As Think Progress reported, the decision also "sanctioned two tiers of access in our nation's colleges and universities: one for the children of donors, alumni, and other interest groups, and another for racial and ethnic minorities." Any non-minority group seeking to lobby the state's public universities for improved admissions standards in the future -- such as children of rich donors or legacies -- are free to petition the university directly, but minorities must overturn a state constitutional amendment.
In Michigan, the impact of the decision is already being felt by minority students. In addition to racist incidents and racial tensions on campuses around the country, the ACLU reported that enrollment of African-American students in Michigan has seen a dramatic decrease since Proposal 2, the act which barred the state's universities from considering race as an admission factor, took effect:
There has been a notable decline in minority enrollment since Proposal 2 took effect. For example, African-American enrollment plummeted 33 percent at the University of Michigan/Ann Arbor between 2006 and 2012, even as overall enrollment grew by 10 percent.
Factor isn't the only one praising the Schuette ruling. Immediately after the Supreme Court's decision was announced, conservative media jumped to applaud it, hailing affirmative action as a form of reverse-racism. Right-wing media's praise for the decision for doing away with imaginary racial discrimination against white people ignores the fact that the case did not actually rule on affirmative action itself, but instead ruled to give states the power to ban affirmative action themselves through a ballot initiative.
By blindly praising the decision, conservative media cast aside the dangerous consequences it could have on civil rights by granting voters, instead of the courts, the power to make these decisions.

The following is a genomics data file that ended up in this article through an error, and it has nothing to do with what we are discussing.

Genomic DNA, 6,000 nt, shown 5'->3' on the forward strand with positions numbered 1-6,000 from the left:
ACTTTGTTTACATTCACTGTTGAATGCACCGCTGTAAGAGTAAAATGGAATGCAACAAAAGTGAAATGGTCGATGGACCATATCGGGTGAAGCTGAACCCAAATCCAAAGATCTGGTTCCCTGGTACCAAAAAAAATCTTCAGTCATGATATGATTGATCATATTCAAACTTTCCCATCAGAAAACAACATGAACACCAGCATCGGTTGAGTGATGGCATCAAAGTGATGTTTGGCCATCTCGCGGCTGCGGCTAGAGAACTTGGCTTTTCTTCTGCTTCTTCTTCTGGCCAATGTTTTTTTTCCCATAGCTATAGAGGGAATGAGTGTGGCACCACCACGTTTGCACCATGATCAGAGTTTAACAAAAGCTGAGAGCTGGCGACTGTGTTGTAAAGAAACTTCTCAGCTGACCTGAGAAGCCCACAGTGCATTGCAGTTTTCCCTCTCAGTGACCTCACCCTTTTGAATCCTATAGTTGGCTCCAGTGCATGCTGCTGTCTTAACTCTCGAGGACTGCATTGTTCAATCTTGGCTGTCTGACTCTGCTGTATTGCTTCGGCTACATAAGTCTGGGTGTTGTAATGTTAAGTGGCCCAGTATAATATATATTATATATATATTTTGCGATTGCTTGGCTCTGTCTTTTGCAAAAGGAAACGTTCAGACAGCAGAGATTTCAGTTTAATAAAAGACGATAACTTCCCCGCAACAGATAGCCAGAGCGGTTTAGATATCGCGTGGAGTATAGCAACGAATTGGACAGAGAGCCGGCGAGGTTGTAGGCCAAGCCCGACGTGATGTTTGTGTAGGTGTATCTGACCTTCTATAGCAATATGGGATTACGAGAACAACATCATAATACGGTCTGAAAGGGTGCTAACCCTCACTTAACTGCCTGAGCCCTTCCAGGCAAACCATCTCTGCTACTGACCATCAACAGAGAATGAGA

Despite having no apparent understanding of Supreme Court precedent, Fox News host Bill O'Reilly still managed to accuse Supreme Court Justice Sonia Sotomayor of being wrong about civil rights law.
On April 22, the conservative justices of the Supreme Court effectively overruled an important strand of equal protection jurisprudence in Schuette v. BAMN, upholding a voter-approved state constitutional amendment that banned the consideration of race in admissions at Michigan's public universities. Right-wing media were enthusiastically supportive of the decision as they simultaneously insulted the intelligence of Sotomayor, and O'Reilly was no exception.
On the April 24 edition of The O'Reilly Factor, O'Reilly dedicated his "Talking Points Memo" segment to praising the Court's decision in Schuette. O'Reilly's misunderstanding of that decision, as well the Court's prior case law, became immediately apparent when he erroneously claimed affirmative action policies violate the equal protection clause of the 14th Amendment because "if an individual American gets a preference, then he or she is not being treated equally with everyone else."
O'Reilly went on to argue that Sotomayor, who wrote a powerful dissent in Schuette, "is clearly wrong, constitutionally speaking":
Fox News often promotes myths about student loan debt in the United States, misinforming about everything from the lack of protections borrowers receive, to the unsubtantiated claim that student loans drive up college costs, to the myth that struggling borrowers are taking a government handout. As the two-year anniversary of student debt surpassing $1 trillion takes place this week, here is a sample of the network's past student loan misinformation.
From the April 24 edition of Comedy Central's The Daily Show:
From the April 23 edition of Fox News' Your World with Neil Cavuto:
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In the wake of the Roberts Court's latest attack on the constitutionality of race-conscious law, right-wing media are mischaracterizing the decision and Justice Sonia Sotomayor's dissent in a dishonest attempt to frame civil rights precedent as "racial discrimination."
On April 22, the Supreme Court ruled in Schuette v. BAMN, a badly split opinion in which the Court's five conservatives rejected long-established equal protection law under the Fourteenth Amendment to uphold Michigan's voter-approved ban on affirmative action. Right-wing media immediately began misinforming about the case, ignoring the serious consequences it could have for minority rights in the United States. By effectively overruling the "political process" doctrine, which forbids setting up a separate and unequal tier of political participation for a disfavored minority, the conservative justices reopened the door to the rigging of political systems, previously disallowed because of its negative impact on communities of color.